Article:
Food Cravings Ii


Food Cravings Ii

You do not simply want a Sundae brownie with hot chocolate sauce: you're desperate for one. And nothing else (not even that creamy cheese cake you have in the refrigerator) will satisfy you. Does it sound familiar to you? If so, you are among the one million Americans who experience cravings for food on a regular basis.

You can actually have cravings, or an intense desire, for almost anything. Cold weather can inspire cravings for a wool sweater, crackling fire or a hot bath. The stress of work can give you cravings for a vacation. But write the word "craving" in any search engine and what you will first see mainly are results related to food. And ask a friend to share your main cravings (probably list a list of foods).

About 75 percent of people routinely crave meals, says Susan B. Roberts, a nutrition professor at Tufts University and author of "The 'I' diet," and you have more women than the men. Your way of responding to your own food cravings can play an important role in your physical and emotional well-being.

Dieting or labeling certain foods as "forbidden" often triggers an increase in cravings for them.

Minh-Hai Tran, Registered Dietician

Physical Factors

More than 21 million Americans experience depression each year, according to Mental Health America. The low levels of serotonin associated with this condition inspire food cravings in many people, according to Simon Casey, a licensed therapist and author of "Secrets to Emotional Wealth: Follow Your Yellow Brick Road."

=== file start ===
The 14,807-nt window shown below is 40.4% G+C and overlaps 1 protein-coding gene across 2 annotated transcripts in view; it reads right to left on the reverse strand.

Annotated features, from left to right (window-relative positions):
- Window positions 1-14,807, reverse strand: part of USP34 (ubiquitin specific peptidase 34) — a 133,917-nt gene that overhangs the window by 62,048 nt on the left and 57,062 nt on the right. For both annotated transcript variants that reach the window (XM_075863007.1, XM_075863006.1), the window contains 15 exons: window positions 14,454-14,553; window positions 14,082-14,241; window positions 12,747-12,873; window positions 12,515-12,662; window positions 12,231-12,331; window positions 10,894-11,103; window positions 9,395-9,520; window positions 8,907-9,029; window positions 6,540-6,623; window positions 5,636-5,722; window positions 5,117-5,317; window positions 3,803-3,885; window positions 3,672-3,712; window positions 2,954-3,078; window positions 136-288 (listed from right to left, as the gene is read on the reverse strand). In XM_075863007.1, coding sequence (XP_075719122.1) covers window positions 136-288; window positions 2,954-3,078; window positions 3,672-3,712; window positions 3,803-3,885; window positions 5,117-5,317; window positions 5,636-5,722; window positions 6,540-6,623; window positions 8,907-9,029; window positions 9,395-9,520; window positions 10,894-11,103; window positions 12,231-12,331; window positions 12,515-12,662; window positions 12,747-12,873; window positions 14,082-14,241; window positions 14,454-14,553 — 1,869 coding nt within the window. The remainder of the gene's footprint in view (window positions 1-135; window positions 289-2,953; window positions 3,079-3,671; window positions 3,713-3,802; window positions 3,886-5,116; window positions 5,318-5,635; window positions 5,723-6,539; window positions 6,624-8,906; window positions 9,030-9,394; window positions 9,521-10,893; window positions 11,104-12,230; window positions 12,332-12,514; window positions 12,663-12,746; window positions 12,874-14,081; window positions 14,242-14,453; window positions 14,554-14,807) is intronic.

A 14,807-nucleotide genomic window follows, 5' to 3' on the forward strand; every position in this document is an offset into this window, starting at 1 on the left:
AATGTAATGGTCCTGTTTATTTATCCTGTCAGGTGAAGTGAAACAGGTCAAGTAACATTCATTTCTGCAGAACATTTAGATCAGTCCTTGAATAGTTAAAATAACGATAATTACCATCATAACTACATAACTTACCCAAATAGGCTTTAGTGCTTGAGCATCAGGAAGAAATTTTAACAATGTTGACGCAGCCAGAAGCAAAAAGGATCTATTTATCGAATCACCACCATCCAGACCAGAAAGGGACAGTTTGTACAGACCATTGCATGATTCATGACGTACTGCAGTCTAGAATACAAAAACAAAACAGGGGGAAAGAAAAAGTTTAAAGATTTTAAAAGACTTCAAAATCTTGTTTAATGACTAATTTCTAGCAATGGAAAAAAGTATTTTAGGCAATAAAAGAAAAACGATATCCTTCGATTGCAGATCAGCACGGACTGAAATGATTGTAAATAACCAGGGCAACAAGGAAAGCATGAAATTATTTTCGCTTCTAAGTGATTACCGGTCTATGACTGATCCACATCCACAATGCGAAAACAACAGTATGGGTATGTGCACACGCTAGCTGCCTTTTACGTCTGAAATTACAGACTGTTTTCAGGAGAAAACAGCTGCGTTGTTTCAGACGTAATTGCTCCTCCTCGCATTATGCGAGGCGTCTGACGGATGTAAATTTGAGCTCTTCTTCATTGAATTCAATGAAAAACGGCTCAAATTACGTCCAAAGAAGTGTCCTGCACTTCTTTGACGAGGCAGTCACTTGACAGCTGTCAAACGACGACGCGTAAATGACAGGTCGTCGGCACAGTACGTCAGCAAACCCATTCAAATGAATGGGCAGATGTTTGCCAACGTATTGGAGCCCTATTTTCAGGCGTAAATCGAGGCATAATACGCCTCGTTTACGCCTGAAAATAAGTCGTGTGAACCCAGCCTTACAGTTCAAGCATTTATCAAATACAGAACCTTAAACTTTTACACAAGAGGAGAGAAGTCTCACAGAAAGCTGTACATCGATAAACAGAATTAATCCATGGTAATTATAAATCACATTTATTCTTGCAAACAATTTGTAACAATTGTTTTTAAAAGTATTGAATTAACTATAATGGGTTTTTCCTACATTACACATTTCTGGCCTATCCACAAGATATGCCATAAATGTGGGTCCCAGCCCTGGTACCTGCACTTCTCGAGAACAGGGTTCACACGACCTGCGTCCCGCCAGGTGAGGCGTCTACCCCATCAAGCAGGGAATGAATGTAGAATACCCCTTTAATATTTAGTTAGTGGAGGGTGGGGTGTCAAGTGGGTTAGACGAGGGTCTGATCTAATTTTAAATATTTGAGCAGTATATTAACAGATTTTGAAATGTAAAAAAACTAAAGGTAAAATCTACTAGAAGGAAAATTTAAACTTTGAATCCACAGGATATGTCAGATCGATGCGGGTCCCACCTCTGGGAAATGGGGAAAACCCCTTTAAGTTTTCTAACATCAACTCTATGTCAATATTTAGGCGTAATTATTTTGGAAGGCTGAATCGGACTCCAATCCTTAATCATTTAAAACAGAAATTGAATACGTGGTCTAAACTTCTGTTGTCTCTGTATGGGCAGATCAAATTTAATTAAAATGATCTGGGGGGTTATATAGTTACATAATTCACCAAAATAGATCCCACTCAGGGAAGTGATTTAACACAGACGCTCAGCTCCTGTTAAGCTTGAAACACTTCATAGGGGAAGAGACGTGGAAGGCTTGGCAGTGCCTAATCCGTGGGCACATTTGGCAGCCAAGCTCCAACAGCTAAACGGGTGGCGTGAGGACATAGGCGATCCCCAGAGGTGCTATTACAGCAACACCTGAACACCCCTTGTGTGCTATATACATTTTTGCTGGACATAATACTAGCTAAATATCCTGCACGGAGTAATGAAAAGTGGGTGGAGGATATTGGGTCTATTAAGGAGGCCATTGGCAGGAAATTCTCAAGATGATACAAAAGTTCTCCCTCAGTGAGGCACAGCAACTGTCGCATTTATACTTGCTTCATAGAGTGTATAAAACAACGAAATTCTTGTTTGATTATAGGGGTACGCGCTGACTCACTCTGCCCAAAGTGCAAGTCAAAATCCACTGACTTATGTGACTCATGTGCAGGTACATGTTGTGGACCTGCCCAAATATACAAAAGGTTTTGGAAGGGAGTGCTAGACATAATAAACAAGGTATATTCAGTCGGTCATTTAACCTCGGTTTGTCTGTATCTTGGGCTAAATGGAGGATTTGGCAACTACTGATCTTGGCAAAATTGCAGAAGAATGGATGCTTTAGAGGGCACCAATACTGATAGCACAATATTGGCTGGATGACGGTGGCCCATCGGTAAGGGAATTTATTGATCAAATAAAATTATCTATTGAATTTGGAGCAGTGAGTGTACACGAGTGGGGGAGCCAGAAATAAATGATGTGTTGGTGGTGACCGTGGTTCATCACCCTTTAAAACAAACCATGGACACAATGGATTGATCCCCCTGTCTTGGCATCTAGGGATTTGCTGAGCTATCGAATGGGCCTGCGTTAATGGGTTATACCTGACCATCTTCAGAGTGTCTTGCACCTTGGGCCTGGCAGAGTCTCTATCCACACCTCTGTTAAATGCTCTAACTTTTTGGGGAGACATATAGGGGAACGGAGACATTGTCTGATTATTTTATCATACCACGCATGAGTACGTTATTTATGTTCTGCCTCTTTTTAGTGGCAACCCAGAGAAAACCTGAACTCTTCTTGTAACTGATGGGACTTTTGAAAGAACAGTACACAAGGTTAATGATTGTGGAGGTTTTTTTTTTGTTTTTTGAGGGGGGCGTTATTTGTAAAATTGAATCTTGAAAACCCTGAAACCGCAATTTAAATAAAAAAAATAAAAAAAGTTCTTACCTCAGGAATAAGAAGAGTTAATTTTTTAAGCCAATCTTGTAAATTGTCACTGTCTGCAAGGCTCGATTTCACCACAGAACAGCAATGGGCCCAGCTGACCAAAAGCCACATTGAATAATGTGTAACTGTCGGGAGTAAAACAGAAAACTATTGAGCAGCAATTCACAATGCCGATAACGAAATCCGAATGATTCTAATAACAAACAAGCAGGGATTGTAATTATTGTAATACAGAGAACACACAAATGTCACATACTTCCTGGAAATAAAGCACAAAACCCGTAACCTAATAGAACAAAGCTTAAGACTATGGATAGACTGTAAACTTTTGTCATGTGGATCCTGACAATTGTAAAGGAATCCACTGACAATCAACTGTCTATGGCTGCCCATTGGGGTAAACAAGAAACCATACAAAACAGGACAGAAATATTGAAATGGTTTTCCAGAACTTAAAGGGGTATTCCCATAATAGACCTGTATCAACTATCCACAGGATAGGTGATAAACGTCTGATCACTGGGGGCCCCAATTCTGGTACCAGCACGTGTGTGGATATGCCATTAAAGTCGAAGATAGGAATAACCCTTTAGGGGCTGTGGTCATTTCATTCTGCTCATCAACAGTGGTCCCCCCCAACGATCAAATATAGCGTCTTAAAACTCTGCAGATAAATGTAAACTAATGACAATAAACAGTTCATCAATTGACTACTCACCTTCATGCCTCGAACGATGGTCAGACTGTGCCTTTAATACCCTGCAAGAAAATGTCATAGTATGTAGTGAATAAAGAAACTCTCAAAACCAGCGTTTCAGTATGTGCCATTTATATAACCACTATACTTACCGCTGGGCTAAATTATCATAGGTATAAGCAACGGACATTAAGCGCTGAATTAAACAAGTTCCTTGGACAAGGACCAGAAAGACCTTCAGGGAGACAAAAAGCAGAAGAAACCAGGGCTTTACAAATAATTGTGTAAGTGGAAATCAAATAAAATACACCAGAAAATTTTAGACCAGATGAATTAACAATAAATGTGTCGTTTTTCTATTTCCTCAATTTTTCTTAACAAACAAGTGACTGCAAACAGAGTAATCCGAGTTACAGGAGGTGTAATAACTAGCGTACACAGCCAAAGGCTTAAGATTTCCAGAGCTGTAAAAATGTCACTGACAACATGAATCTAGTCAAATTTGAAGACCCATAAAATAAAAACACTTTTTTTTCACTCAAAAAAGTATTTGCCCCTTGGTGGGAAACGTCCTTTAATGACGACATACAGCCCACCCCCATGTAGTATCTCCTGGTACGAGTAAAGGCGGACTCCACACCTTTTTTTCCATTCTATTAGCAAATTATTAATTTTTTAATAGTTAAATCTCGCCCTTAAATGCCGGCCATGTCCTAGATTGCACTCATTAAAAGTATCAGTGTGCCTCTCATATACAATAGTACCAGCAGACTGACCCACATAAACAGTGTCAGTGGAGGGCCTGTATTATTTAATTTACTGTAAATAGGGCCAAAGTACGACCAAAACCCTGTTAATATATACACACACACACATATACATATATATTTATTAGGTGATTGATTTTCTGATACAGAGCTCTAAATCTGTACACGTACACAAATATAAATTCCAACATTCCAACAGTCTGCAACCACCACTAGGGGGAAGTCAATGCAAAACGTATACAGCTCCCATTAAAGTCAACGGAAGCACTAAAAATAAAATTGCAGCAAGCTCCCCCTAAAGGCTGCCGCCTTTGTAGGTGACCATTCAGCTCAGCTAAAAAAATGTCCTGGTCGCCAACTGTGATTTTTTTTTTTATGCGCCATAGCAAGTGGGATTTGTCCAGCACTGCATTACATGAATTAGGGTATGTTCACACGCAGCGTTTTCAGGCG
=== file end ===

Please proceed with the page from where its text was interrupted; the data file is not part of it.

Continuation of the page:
This is because carbohydrates help your brain to produce serotonin (a chemical that allows you to experience relaxation, satisfaction and joy).

Casey explains that "people with low levels of serotonin use carbohydrates to quickly achieve feeling well enough even for a short time ".

Refined foods, such as sweets, salty snacks, and commercial baked goods, offer fast-acting carbohydrates, so the lower your serotonin levels fall, the more intense your cravings for such foods will be. Refined products also contain few nutrients, associating cravings with nutritional deficiencies. ares, your brain sends signals to your body so that it wants foods that contain them.

Because hormones help regulate your appetite and your moods, food cravings also stem from hormonal conditions, including premenstrual syndrome, pregnancy, menopause, and thyroid disease.

And spending a lot of time without eating lowers your blood sugar level, which will increase the urge to eat carbohydrates, says Martha McKittrick, a registered dietitian and certified diabetes educator in New York City."I doubt that many of you have a craving for broccoli when you have not eaten for eight hours, my hypothesis is that they will be looking for something sweet or sweet," says the doctor.

And those starchy and sweet foods, such as cookies, candy, white bread and chips have high glycemic content, which means they have a significant impact on your blood sugar level. Achieving your satisfaction with these foods, particularly in large quantities, can stimulate hunger and cause you to eat more carbohydrates.

But eating too little can have similar effects. McKittrick says "When you consume very few calories your hypothalamus produces neuropeptides And extra, a chemical messenger that encourages you to eat more carbohydrates" and "In addition, the hypothalamus secretes another chemical called 'galanin', which increases the cravings for high-fat meals and carbohydrates. "

Emotional factors